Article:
My achilles heel was really bothering me yesterday, and again today, but it’s not as bad as it was. I’ve been trying to take it easy a bit on some of the exercises, but still participate. I’ve been icing it, and enjoying the hot tub, which helps.
We’re working away on our group projects, making puppets and things, and also trying a couple of run throughs of the basic premise of it. Pete has given us some feedback, and we have a lot to work on yet, but I feel like we’ve got a solid handle on it, and a good start on building. I am making a choir of ravens. Today I did some more paper-mache-ing of the paper and tape forms, and gesso’d them. I didn’t take my camera to open studio, so I have no photos – maybe tomorrow.
In Suzuki, we are starting to combine exercises, the marching square into statues, into shako hachi. These descriptions will probably only make sense to those in the program with me. Every day it seems I find just a little bit more focus, just a little bit more connection to chi, although this morning, there were a few moments when there was more than most. It is a good challenge for me to be open to this and these ideas, as they are not generally something that I’ve really explored in my regular life.
Tomorrow, we will not do Suzuki, which has become my favourite part of the day. It’s funny, I thought Open Studio (building things) would be my favourite part of the day. It is definitely where I am most comfortable, but Suzuki is really about connecting as a group and being in touch with your chi, and I find that really challenging and interesting.
Anyway, going to relax a bit, ice my heel, and go to sleep. These are long, but wonderful days.
Highlights from Open Studio tonight:
– Stephanie and Mika –
– Kristin making some tiny scenery. –
– Laura making a puppet hand. –
– Kat playing around with #8. –
– Stephanie and Mika –
– Rob cleaning out his finished face mold. –
– Will, a frequent visitor to the Puppet Intensive, talking with Elizabeth. –
– Rob’s intense concentration. –
– Mika made a puppet skirt. –
– Naomi and her needle felted devil head –
– Kris and Esther discussing technique. –
– Rob, Rowan and Ken listening to Juanita’s needle felting lesson. –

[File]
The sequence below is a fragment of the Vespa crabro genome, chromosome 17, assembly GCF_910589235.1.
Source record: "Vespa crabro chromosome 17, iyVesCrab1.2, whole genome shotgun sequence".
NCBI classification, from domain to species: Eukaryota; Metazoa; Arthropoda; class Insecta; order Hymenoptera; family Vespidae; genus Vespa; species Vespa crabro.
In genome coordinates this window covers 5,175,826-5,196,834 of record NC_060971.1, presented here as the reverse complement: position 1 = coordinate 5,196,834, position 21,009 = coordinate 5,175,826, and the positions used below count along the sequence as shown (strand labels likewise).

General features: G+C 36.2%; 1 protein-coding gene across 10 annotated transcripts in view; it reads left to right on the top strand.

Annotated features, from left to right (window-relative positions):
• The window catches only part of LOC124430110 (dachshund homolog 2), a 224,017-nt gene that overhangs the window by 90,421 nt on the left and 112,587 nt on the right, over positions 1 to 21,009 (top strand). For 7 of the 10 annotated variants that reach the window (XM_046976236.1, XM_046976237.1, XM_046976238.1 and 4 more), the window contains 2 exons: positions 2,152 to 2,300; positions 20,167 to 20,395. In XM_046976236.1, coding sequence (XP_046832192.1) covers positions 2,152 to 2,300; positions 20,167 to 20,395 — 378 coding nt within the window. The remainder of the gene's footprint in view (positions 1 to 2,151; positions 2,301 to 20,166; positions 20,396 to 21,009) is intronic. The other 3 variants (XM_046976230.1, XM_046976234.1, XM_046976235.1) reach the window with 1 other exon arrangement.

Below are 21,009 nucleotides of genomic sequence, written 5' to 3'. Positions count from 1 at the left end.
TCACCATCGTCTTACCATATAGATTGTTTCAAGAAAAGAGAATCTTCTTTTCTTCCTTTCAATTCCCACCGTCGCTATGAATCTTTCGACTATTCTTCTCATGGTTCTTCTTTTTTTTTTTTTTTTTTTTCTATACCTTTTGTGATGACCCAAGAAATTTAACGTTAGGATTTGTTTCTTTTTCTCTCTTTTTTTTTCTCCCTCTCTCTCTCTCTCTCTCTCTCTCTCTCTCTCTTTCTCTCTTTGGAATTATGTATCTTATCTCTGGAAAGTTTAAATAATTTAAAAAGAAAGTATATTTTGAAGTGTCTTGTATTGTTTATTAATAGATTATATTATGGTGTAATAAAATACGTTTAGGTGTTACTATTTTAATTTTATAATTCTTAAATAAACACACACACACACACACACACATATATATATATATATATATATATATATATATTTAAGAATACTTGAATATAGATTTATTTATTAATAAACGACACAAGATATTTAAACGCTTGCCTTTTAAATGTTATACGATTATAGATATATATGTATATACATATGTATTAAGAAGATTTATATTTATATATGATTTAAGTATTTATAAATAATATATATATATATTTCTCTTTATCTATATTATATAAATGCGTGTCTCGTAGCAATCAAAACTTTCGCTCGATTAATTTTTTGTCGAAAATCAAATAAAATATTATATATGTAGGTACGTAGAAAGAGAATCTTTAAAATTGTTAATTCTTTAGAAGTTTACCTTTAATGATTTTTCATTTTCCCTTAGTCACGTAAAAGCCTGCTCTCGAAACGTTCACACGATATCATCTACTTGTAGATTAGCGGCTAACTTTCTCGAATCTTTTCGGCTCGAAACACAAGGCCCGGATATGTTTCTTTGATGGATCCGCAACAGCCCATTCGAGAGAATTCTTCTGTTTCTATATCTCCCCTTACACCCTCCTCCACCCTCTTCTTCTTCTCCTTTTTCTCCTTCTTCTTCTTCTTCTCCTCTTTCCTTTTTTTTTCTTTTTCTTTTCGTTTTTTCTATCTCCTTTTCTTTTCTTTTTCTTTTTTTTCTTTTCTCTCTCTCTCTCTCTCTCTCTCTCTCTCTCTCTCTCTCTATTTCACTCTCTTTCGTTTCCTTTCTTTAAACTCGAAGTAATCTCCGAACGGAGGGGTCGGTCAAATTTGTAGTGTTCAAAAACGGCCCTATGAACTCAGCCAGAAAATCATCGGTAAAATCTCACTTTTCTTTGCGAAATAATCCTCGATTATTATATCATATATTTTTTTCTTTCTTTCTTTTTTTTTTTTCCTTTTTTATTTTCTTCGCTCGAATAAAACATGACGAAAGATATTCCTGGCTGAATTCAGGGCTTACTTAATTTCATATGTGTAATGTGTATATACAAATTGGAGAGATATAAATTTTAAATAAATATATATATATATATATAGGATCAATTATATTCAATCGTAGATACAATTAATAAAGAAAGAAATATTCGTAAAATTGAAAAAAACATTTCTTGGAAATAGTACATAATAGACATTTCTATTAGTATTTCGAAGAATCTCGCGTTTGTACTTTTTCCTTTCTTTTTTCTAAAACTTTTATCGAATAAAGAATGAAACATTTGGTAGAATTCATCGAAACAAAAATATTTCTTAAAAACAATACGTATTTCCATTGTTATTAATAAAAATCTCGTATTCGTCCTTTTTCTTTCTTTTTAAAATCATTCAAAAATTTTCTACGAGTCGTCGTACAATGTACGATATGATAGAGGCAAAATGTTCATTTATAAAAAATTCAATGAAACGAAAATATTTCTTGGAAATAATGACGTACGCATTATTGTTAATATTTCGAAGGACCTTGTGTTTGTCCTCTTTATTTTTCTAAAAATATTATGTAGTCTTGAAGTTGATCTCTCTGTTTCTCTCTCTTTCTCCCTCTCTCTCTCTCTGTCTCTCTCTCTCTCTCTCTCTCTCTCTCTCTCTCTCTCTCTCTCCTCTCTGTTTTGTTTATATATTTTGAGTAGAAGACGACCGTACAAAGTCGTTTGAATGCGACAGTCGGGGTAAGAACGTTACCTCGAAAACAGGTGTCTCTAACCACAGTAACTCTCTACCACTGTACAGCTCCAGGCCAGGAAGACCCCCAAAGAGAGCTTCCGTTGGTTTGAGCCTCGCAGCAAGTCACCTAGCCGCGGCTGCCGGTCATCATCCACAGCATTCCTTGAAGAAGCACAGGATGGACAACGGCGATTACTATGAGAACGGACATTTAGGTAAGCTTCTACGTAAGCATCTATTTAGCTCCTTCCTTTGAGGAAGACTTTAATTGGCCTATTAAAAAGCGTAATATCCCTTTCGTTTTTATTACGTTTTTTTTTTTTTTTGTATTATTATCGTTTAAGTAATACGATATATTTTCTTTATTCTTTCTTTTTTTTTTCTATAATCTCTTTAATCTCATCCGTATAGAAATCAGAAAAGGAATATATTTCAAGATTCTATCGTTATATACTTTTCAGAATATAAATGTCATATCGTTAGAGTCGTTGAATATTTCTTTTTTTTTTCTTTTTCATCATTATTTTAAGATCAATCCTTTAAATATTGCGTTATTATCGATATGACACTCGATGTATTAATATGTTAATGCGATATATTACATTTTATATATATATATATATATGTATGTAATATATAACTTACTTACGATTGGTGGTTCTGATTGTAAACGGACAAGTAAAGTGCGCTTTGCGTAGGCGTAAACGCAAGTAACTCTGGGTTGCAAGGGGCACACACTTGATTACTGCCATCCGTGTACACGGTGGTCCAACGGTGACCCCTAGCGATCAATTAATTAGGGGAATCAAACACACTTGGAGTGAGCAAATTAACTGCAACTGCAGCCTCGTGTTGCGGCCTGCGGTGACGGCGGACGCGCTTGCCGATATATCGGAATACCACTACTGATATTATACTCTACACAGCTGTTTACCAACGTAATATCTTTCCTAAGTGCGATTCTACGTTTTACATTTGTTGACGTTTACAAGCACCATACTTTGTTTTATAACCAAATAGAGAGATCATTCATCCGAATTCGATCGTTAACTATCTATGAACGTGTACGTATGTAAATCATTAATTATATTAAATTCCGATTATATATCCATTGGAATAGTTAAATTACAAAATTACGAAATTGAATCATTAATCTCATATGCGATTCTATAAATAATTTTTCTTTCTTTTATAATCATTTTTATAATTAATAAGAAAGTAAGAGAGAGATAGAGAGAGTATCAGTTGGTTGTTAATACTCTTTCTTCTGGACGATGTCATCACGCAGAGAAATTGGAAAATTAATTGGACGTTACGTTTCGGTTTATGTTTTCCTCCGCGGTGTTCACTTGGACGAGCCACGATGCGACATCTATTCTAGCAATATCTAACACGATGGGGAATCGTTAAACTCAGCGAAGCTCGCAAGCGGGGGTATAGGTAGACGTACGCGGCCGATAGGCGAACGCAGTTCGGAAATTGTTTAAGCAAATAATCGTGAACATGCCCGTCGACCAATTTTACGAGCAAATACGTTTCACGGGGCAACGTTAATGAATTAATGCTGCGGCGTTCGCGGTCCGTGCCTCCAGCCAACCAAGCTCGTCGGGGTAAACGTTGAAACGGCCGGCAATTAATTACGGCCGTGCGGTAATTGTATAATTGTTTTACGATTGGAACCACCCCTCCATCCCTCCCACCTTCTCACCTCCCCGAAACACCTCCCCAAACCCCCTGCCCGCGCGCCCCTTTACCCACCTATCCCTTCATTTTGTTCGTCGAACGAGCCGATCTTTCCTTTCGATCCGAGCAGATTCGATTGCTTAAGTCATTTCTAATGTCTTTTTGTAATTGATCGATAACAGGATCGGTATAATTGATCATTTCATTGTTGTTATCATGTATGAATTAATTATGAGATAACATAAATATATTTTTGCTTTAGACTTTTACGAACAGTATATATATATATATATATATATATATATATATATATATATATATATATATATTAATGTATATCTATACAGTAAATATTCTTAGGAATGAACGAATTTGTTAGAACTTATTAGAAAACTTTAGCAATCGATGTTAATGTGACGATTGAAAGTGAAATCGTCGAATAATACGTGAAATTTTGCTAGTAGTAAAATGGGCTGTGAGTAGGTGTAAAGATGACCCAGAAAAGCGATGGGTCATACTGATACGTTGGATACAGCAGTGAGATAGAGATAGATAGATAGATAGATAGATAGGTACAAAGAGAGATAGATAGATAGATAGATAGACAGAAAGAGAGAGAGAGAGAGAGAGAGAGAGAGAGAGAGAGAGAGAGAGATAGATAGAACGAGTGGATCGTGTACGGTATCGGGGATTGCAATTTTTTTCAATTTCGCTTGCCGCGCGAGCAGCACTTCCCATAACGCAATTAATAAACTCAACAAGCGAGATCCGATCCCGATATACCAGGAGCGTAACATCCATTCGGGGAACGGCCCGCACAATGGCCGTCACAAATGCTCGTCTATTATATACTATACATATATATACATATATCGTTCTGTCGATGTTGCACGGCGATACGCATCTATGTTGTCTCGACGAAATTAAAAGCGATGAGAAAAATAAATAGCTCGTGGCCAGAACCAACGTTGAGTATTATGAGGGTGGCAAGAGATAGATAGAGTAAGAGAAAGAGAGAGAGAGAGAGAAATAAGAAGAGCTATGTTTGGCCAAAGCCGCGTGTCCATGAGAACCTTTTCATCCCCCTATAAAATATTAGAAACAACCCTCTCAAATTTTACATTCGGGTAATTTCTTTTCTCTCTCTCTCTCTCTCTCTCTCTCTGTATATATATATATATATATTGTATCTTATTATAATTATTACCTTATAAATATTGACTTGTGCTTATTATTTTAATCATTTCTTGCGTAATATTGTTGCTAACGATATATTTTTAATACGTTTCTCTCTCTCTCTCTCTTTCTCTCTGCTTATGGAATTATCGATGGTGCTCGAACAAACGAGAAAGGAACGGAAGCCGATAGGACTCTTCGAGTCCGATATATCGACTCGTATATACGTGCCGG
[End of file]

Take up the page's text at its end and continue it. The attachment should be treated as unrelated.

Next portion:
– Needle felting lessons! –
– Elizabeth and Kris playing with some shadow puppets on a projector. –
– Elizabeth manipulating shadow puppets. –
– Ianna doing some sewing. –
– This is our lovely studio pretty close to the beginning…. I will post another photo closer to the end. –
Much more energy today – better sleep last night – must have been really really tired.
So, we’re starting to get into a rhythm. Get up, breakfast, warm up and not-Suzuki (focusing on identifying as a group and an individual in a group, sharing our energies, and getting out of our brains and into our bodies), lunch, games (to get into after lunch, including 4 square, and our Rock Paper Scissors competition, to collect points for the grand prize at the end of the residency). In the afternoon, we started on our “Presentation” projects, with our groups. The 5 groups of 5 will each have about a 10 minute show.
We also started “Articulation Lab” today, which is essentially animating things. This is the part of the residency that scares me the most – I am more than happy making stuff, and am getting used to and starting to really enjoy some of the physical stuff, but playing with things, making them move and take on personalities intimidates me. In today’s exercise, we made super quick puppets out of an article of clothing we had brought along. In small groups, we came up with a short storyline, starting with the three puppets and combining them together to make them into something else. There were some great little stories going on today, and some magical little puppets, made out of sweaters, socks, and even underpants.